To augment what is grown in the estate vineyard, Wolfgang also purchases grapes from a Namibian grower in the northern part of the country in addition to growers in South Africa. Grapes from both locations arrive in refrigerated trucks and all winemaking takes place in the Erongo winery.
A consulting winemaker has guided Wolfgang and Samuel Kahimunu in their winemaking efforts. Samuel, who everyone calls Etosha, has an excellent palate according to Wolfgang and the winemaking duo rely on the consulting winemaker less with every vintage.
2014 was the first Erongo Mountain Winery vintage and red wines were the first offerings. Chenin Blanc was added in 2017. We tasted a beautifully floral 2018 Viognier from the tank during our tour of the winery.
Aging takes place in oak, using a combination of French, American and Italian barrels. “We do not want to make fast wine,” Wolfgang told us, referring to his use of extended oak aging of between 15 and 20 months for the red wines. Bottling and labeling are done by hand, though a labeling machine may be in their future.
Wolfgang is determined to give Namibian visitors a taste of Namibia. The current offering at Erongo Mountain Winery includes 4 red wines, 4 white wines and four spirits from their distillery. The distilled spirits use local products, which in turn supports local growers and communities — a benefit that is important to Wolfgang.
The winery also has a restaurant, staffed by a chef with experience in a Michelin-starred restaurant. Wine tastings can be accompanied by light bites or a meal. Several groups of tourists were tasting wine and enjoying lunch when we visited and Wolfgang expects visits to increase. In fact, he voiced a desire to have overnight lodging on the wine farm so visitors can enjoy sundowner on the upstairs deck followed by dinner and an overnight stay. He has capital from investors, so I wouldn’t put this beyond the realm of possibilities. Wolfgang has a big vision and lots of energy.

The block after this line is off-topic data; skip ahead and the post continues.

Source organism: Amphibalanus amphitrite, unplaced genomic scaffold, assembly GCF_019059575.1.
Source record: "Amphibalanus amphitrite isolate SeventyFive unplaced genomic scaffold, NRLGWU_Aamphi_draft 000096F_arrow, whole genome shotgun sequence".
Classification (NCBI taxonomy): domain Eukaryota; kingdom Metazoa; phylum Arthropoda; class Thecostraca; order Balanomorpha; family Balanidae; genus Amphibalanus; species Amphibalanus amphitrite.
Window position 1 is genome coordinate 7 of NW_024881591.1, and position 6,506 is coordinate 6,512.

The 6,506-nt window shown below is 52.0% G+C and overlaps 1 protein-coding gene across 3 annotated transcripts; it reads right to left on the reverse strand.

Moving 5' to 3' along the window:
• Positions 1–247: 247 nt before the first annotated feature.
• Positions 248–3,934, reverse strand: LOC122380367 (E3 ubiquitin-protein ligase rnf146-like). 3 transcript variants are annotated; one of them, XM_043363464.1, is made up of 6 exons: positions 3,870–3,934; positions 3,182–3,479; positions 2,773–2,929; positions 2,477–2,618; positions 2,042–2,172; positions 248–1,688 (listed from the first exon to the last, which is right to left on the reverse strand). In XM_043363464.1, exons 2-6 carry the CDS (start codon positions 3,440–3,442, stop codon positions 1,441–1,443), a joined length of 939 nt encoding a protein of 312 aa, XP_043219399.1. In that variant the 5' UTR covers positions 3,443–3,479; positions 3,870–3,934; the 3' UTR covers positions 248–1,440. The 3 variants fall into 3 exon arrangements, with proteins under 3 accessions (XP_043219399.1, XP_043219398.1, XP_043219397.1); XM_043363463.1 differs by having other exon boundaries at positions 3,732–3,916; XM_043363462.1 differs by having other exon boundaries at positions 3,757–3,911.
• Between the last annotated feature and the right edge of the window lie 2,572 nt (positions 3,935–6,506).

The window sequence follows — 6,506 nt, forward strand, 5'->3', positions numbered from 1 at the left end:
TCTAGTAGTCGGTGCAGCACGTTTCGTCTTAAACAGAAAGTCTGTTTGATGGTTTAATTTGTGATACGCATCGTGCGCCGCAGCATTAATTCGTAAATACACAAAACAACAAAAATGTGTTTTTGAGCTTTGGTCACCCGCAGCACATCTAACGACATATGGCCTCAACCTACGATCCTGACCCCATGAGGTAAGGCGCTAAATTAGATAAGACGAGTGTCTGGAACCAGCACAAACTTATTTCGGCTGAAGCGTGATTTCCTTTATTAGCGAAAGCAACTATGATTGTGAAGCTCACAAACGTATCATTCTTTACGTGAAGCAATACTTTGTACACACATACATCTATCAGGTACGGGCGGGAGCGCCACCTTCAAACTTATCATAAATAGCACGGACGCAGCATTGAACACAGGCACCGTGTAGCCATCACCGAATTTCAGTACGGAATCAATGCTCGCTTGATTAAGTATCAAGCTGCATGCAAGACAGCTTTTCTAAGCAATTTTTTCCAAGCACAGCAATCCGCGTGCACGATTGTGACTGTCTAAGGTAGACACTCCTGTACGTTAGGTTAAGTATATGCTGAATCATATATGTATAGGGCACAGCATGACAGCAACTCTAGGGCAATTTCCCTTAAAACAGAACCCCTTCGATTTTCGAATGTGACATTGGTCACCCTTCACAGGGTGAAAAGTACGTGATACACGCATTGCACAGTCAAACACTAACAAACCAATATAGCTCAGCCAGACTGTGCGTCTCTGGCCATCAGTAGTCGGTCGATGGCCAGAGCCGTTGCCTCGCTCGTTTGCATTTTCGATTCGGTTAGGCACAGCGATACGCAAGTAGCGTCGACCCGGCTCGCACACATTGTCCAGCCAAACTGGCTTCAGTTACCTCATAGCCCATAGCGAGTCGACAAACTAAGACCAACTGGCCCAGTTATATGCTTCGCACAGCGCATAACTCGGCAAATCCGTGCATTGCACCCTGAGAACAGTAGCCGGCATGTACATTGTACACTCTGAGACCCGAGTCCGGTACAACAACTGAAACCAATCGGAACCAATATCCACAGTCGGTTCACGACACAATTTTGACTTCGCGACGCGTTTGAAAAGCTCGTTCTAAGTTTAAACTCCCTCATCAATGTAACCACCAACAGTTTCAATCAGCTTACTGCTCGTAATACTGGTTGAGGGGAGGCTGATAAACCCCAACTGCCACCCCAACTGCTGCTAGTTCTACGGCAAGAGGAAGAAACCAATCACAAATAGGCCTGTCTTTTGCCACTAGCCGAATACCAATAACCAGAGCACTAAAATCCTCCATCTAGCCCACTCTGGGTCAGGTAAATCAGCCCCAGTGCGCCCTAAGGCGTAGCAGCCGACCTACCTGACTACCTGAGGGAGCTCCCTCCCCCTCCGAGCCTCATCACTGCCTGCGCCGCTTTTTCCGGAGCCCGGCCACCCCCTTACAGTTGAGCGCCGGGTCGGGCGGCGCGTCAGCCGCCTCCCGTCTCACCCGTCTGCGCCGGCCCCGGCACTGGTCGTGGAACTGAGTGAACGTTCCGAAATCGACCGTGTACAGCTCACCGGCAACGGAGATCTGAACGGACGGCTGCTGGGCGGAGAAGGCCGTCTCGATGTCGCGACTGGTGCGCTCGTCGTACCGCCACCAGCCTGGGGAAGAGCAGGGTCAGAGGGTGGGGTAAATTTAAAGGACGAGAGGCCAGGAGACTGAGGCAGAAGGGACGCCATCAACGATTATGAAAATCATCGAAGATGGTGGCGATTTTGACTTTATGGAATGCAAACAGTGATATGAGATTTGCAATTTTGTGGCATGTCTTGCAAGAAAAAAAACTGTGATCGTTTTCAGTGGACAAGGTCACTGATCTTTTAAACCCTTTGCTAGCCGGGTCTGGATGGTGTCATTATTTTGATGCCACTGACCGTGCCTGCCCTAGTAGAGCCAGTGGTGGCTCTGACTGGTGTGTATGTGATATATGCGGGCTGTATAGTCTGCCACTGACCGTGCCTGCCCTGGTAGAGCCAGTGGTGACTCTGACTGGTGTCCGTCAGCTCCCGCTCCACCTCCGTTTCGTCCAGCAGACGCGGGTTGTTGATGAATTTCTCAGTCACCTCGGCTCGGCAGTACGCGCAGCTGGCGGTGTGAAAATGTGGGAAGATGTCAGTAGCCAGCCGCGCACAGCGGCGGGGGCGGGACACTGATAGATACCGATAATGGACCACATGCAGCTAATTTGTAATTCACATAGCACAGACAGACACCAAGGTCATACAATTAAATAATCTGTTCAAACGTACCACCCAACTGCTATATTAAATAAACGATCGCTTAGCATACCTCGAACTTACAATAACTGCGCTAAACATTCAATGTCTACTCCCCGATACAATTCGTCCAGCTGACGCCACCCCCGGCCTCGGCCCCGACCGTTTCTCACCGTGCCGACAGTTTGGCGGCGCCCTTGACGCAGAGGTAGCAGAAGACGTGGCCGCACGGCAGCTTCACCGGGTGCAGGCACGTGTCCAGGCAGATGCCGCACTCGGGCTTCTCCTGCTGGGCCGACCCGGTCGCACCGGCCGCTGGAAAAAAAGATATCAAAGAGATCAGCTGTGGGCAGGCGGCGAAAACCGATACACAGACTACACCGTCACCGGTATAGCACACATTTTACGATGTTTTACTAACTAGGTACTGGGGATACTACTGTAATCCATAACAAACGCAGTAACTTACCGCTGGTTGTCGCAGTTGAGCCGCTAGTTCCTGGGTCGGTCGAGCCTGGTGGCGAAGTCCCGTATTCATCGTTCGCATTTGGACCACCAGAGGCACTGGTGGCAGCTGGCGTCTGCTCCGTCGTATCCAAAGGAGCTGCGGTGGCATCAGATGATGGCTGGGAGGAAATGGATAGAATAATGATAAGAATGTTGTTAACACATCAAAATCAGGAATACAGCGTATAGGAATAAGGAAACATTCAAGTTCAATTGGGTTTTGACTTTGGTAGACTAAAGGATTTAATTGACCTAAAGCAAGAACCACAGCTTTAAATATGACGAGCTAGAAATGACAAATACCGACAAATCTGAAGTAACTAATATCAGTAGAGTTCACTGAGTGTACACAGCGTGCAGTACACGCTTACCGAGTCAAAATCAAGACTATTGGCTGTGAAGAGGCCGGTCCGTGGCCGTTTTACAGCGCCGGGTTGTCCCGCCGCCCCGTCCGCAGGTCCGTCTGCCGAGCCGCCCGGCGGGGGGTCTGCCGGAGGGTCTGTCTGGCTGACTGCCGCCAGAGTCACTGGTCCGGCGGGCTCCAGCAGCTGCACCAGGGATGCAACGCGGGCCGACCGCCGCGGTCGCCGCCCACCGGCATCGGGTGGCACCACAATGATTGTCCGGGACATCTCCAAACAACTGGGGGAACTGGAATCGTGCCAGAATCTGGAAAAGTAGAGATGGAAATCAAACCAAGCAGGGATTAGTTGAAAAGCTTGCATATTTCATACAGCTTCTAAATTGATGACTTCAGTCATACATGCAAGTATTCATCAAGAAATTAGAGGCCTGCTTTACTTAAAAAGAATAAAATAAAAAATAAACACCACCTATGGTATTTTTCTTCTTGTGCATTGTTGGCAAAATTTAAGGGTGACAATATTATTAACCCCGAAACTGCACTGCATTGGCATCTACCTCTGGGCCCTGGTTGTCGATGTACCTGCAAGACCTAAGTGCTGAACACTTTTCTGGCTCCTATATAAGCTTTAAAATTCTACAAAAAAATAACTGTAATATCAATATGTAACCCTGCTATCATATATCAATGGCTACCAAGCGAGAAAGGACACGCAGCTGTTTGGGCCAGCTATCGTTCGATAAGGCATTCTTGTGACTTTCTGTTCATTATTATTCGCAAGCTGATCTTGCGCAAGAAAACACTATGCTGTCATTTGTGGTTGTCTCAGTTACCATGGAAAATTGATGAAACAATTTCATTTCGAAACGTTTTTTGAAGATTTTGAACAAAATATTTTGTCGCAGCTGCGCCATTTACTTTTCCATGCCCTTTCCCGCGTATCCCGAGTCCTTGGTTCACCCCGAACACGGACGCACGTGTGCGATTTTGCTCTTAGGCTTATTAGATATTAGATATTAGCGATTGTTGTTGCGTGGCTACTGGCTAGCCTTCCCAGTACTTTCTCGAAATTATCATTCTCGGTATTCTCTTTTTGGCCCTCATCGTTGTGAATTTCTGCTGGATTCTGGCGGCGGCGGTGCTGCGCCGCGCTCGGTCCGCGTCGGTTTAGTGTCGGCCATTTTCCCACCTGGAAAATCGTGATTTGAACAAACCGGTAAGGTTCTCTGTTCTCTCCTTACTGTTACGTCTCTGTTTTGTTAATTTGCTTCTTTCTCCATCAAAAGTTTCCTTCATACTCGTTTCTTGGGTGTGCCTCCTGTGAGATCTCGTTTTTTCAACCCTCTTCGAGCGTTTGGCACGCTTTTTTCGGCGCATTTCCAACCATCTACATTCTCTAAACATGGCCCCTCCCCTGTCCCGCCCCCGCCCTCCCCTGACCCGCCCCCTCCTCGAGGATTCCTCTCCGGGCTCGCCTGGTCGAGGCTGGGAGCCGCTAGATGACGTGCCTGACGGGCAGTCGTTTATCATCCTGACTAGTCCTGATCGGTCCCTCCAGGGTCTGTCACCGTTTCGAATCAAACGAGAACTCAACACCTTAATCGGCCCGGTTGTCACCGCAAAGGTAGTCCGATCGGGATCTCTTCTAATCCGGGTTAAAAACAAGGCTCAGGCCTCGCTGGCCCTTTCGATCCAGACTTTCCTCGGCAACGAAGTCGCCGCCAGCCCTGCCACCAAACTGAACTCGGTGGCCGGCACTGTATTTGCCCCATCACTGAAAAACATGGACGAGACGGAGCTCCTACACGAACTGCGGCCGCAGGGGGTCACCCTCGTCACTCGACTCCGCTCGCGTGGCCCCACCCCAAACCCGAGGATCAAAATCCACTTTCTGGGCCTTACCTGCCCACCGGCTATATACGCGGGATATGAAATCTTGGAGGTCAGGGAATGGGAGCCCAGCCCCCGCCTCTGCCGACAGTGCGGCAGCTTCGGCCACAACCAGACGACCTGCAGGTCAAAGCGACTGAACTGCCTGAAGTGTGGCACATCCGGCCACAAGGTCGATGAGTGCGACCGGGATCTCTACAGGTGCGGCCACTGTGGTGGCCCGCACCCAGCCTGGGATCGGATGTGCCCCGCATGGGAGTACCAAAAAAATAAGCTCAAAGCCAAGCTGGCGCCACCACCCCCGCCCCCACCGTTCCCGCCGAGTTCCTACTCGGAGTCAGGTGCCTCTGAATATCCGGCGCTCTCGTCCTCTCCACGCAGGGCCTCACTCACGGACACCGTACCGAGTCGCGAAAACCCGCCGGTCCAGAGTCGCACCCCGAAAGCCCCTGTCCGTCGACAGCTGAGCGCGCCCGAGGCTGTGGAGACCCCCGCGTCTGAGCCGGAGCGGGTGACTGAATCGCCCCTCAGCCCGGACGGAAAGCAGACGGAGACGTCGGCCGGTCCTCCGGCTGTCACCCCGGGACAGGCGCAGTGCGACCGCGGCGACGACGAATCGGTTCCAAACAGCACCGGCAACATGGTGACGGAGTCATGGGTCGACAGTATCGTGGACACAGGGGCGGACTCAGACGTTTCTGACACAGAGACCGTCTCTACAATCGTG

So, how was the wine? Very good, as was our lunch. We tasted one white wine, a very pleasant Chenin Blanc, and all four red wines, which are balanced with nice tannins and complex flavors.
We also tasted the sparkling wine and distilled spirits. The sparkling wine is made using a Namibian fruit called maguni (also known as corky monkey orange or monkey orange.) Essence of Namibia is an herbal liqueur infused with Devil’s Claw (which the Bushmen, or San people, use as a digestive aid among other things) and Eembe (pronounced em-bay) is a cream liqueur (similar to Amarula) made with a Namibian fruit called eembe. Both of these spirits offer a unique taste of Namibia.
Kristall Kellerei (pronounced chris-tall kaller-ray, it means Crystal Cellar) is located along the Omaruru River just on the opposite side of Omaruru from Erongo Winery. The rural location is also accessed via dirt roads off the main tarred road. Vineyards were first planted here by the Kluge family in 1990. They were the first wine grapes planted in the modern era making Kristall Kelleri the oldest operating winery in Namibia by my estimate.
While developing the vineyards in Omaruru Mr. Kluge also began a distilling operation with fruit grown at Naute Dam near Keetmanshoop, more than 475 miles south of Omaruru. In the early 1990s the Namibian government began planting date palms, pomegranates, table grapes and prickly pear cactus near the dam for export. Not all of the fruit could be sold and Mr. Kluge entered into a partnership to use the excess fruit to distill into fine spirits made under the Naute Kristall label.
In 2008 the current owners, Michael and Katrin Weder, purchased part of the original farm from Kluge. They currently supervise the distillery at Naute Dam and since 2017 the farm in Omaruru has been managed by Christine van der Vyver who took us on a tour and tasting at the winery. Christine grew up in Omaruru.